Low water and skittish trout are common during the late summer and early fall trout fishing seasons. While most any fly fishing tactic will produce results at those times of the year, dry flies are often an excellent option. Although some hatches still occur, reduced activity of aquatic insects both above and below the surface often leaves trout looking up for food, specifically, for terrestrials. But while trout are looking up to feed, they are also on the lookout for predators, thanks to low, clear water, which puts their evolutionary protective alarms on high alert.
Having success with dry flies during these times of the year means being stealthy. Employing a few common sense tips to help stay out of sight and out of mind of the trout you’re chasing can significantly improve your dry fly success during the late season.
Lengthen your leader
Fly lines landing on the water during the cast or presentation is perhaps the most common way to spook trout, especially during times of low and clear conditions. No matter how delicate the angler lays the line on the water, every fly line has mass and—unless you’re able to defy gravity—will land on the surface, displacing some amount of water and causing a disturbance. If you find your cast spooking fish, lengthen the leader by adding a heavy butt section to the back end of your leader. The longer your leader, the farther the mass of the fly line will be from the fish you are targeting when it impacts the water, and the less likely you will be to send it fleeing for cover.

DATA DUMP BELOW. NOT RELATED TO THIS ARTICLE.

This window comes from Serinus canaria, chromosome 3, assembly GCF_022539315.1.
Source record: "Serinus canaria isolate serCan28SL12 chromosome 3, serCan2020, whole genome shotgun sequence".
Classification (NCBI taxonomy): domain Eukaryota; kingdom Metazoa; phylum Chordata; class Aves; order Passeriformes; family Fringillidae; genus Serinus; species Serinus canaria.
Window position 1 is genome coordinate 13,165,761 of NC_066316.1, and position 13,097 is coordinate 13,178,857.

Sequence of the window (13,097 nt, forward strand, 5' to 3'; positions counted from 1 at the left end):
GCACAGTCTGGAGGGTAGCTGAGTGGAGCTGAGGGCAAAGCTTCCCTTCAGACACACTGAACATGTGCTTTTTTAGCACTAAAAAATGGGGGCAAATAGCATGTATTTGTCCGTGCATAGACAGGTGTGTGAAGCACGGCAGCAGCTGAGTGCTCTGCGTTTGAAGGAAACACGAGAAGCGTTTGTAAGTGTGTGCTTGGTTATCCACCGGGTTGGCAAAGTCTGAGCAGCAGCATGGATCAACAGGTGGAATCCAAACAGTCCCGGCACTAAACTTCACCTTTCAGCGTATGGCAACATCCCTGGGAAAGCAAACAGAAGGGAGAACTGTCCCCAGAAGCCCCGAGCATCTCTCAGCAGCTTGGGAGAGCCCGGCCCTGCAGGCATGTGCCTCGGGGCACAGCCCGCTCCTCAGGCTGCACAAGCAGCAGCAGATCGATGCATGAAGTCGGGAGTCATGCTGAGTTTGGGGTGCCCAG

Start off with a standard 7 1/2’ 5X or 6X leader and add anywhere from 4-8’ of 50lb tippet. Lengthening your leader by extending the butt section allows you to minimize the number of leaders you need to carry. If you’re new to fly fishing, I would recommend keeping your leader no longer than 9-12’ in length. As you develop better casting, along with better line and leader control skills, you will be able to fish leaders in excess of 15’.
A Quiet Pickup
A heavy fly line landing on the water will spook fish but so will a partially sunken fly line being pulled out of the water as an angler prepares to backcast. A sunken fly line—or even a submerged leader—must break the water’s surface tension before it can be lifted off the water, which often causes a loud disturbance. If the line and leader cause too much disturbance during the pickup, fish in the immediate area are likely to spook before you present the fly again, robbing you of that second (or third, or fourth) opportunity.
While there are several casting techniques which help decrease the likelihood of a hard liftoff, the most effective tactic is greasing your fly line and your leader’s butt section with a grease floatant—not a gel. A grease floatant like Mucilin or Loon’s Payette Paste sticks to the line and leader and keeps it floating higher and longer than a gel application, because gel is designed for flies, not fly lines and leaders. A high floating line and leader peels off the water with less disturbance.
Another common cause of spooking fish is casting over a fish. When dry fly fishing, this is called “lining the fish.” This is a mistake everyone (and I mean everyone!) makes. Sometimes it’s impossible to know where a fish is positioned, and accidently lining it is just part of the process. But this mistake often occurs due to impatience.
Here’s an example: you enter the water and see a trout rising on the opposite side of the stream. Your instinct is to immediately cast to that fish. In doing so, you end up lining two other fish in the pool. Those two flee and end up spooking the fish you saw rising. That’s game over. Cast short at first, then slowly lengthen each proceeding cast.
There is no way to eliminate spooking fish, but we can reduce how often we do. These three common sense tips will increase your chances for success the next time you find yourself dry fly fishing during late summer, early autumn, or any other time where stealth is crucial.